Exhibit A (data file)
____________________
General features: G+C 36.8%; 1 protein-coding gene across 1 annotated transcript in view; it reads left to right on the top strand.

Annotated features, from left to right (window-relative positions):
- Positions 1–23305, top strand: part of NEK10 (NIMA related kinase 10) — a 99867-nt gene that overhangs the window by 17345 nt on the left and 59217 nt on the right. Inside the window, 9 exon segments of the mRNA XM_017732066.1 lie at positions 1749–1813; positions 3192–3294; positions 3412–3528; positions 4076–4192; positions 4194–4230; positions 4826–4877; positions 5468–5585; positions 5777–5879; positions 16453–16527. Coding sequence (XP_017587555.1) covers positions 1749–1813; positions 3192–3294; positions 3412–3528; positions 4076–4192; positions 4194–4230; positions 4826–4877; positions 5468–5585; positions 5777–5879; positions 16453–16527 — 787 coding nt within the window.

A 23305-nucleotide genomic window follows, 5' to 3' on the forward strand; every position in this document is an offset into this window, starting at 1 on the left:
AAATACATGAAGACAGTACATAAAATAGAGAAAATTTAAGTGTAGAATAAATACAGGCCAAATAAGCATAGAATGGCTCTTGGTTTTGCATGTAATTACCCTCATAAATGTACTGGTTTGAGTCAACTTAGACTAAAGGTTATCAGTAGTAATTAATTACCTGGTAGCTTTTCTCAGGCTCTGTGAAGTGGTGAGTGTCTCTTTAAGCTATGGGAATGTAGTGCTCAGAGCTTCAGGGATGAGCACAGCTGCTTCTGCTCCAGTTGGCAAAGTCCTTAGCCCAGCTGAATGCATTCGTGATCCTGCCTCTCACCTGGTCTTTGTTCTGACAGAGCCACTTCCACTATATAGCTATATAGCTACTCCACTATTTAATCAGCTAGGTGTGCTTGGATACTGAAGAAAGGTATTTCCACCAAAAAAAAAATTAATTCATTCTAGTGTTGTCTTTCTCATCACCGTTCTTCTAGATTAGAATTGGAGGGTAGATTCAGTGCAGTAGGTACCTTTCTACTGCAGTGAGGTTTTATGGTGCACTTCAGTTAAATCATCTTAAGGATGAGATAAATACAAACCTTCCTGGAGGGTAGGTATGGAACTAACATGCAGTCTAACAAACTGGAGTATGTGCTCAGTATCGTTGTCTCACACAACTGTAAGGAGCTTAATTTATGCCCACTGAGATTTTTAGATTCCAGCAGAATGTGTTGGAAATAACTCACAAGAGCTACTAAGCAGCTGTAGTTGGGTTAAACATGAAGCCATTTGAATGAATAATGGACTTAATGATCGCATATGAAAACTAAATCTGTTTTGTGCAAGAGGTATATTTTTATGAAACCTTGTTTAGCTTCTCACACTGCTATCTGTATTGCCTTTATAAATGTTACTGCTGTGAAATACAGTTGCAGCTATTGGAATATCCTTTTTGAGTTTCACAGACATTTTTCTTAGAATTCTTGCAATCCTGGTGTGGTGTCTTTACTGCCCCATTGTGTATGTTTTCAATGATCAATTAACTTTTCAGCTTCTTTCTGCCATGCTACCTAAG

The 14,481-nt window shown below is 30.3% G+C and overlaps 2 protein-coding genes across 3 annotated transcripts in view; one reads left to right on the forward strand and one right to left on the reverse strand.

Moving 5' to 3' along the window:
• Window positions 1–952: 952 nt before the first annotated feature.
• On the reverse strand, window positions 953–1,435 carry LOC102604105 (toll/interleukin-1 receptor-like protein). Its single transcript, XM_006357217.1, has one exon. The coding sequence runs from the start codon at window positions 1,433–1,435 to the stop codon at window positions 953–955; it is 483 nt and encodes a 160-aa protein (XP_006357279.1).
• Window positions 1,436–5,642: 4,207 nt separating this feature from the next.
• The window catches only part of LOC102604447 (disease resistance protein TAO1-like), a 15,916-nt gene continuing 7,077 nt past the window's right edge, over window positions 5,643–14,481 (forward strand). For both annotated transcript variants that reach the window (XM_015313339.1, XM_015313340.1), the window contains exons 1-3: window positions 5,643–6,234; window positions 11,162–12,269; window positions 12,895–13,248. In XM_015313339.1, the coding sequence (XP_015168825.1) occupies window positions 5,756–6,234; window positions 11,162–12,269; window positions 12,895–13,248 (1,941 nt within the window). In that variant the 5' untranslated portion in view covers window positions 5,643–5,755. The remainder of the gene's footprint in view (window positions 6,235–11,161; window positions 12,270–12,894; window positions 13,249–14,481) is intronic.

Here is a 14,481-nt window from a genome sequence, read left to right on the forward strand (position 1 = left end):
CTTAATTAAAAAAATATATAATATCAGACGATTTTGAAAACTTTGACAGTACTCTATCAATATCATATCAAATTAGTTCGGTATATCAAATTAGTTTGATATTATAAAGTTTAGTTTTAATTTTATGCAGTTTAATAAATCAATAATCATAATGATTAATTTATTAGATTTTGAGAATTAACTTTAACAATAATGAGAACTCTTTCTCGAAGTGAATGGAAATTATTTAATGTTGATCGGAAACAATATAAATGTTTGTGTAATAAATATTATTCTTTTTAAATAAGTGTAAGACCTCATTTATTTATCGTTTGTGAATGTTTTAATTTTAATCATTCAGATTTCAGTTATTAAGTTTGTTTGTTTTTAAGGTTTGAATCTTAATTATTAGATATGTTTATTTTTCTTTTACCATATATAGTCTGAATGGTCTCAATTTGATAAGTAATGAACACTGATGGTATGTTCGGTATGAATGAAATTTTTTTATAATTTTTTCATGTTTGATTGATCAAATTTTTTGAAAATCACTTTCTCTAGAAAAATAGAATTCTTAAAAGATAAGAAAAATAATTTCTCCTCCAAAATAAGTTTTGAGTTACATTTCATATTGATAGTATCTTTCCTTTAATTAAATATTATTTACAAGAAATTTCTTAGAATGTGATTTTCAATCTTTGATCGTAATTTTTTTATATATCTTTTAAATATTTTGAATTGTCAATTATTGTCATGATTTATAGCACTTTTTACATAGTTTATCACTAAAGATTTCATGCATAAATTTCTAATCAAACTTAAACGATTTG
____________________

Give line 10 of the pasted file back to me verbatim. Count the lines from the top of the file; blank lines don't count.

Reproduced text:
• Window positions 1,436–5,642: 4,207 nt separating this feature from the next.